There was a time where Daniel Sturridge was one of the most prolific goalscorers in the Premier League.
His partnership with Luis Suarez, during the 2013/14 campaign, which saw 55 goals scored between them in all competitions, was one of the greats of the Premier League era.
However, the 28-year-old is undoubtedly fading and, at the end of his disappointing West Brom loan spell, it is difficult to know what the future holds for the Englishman.
Sturridge joined the Baggies on deadline day of the January transfer window after only starting once for his parent club Liverpool.
The move would hope to increase his chances of making Gareth Southgate’s World Cup squad as well as help to ensure the Premier League survival of a club close to home for the forward.
However, the move has gone horribly wrong for both parties since the start of the new year.
The move was initially described as a “coup” by recently sacked Baggies manager Alan Pardew, who won only one of his 18 Premier League fixtures.
Despite the incredible turn-around undergone by caretaker boss Darren Moore, the drop was inevitable for West Brom and the signing of Sturridge now looks to have been one of the season’s most disappointing pieces of businesses.
The Liverpool loanee will cost West Brom £4 million in wages and his initial loan fee by the end of the season – an extra painful expense that will have to be shouldered by the Baggies as they prepare for life in the Championship.
Sturridge has played no part in the club’s recent upturn in form. In the 1-0 win away at Newcastle United last weekend, the striker was an unused substitute with Hal Robson-Kanu preferred ahead of him, embodying a dramatic fall from grace for the former Chelsea striker.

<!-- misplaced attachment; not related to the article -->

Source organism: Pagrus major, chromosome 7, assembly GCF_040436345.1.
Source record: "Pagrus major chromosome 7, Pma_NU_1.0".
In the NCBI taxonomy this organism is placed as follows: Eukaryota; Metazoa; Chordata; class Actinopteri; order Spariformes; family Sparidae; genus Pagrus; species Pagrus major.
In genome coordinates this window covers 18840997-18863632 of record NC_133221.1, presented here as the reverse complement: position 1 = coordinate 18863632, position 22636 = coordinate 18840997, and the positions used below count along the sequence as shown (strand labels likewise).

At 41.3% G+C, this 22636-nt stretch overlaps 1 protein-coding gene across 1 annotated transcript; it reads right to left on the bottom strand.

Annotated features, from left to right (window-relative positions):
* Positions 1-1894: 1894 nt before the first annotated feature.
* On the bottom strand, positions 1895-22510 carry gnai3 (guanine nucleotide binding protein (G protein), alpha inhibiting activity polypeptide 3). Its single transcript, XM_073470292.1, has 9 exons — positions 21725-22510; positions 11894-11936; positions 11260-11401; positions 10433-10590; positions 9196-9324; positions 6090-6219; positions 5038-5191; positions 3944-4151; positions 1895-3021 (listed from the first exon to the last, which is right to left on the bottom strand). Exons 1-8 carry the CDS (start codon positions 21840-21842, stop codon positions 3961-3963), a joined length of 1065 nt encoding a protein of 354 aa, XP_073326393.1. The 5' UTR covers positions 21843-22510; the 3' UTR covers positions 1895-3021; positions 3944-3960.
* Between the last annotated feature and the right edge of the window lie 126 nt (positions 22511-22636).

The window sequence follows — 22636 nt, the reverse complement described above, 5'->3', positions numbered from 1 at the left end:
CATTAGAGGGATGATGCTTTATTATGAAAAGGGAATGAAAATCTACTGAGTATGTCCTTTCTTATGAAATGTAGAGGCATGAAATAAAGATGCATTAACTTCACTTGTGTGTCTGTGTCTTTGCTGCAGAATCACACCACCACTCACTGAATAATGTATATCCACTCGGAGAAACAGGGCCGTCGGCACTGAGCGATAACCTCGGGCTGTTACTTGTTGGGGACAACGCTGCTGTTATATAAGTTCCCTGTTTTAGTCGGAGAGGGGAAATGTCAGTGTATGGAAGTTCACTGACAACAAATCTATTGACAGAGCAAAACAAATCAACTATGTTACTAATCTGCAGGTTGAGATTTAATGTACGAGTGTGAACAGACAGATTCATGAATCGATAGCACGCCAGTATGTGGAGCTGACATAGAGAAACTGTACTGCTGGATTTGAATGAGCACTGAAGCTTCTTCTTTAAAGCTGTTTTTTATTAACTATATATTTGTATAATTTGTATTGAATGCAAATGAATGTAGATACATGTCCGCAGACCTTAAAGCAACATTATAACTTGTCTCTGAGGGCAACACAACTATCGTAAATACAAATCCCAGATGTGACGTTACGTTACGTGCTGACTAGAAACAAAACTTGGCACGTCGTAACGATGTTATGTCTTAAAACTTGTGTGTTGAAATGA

The Englishman is now nobody’s first choice. His injury-proneness is at a point of parody and while his goals to game ratio is undeniable, it is undone by an inconvenient truth. The striker just isn’t worth the risk currently and with the best of his days undoubtedly behind him, it is hard to see a club taking a gamble on the forward.
He is also likely to become a record holder for all the wrong reasons. If Liverpool were to win the Champions League, with the demise of West Brom from the Premier League, he would become the first ever Champions League winner to be relegated that same season.
His parent club are firing on all cylinders, scoring 130 goals in all competitions and heading into their first Champions League final in 11 years.
With the likes of Mohamed Salah, the PFA and Football Writers’ Player of the Year, Roberto Firmino and Sadio Mane all finding the back of the net for fun this season, it is difficult to see Sturridge winning back a first-team place.
A player on a £120,000-a-week pay packet is not one to warm the bench with.
The West Brom move clearly hasn’t worked out. However, a cut-price deal for Sturridge could appeal to a newly-promoted side looking to stay up or a mid-table side seeking greater attacking options.
It’s always sad to see one of the country’s most promising stars fade as dramatically as Sturridge has in recent years. However, with the right club, a season free from injuries may just yet see the dancing striker show glimpses of his former self.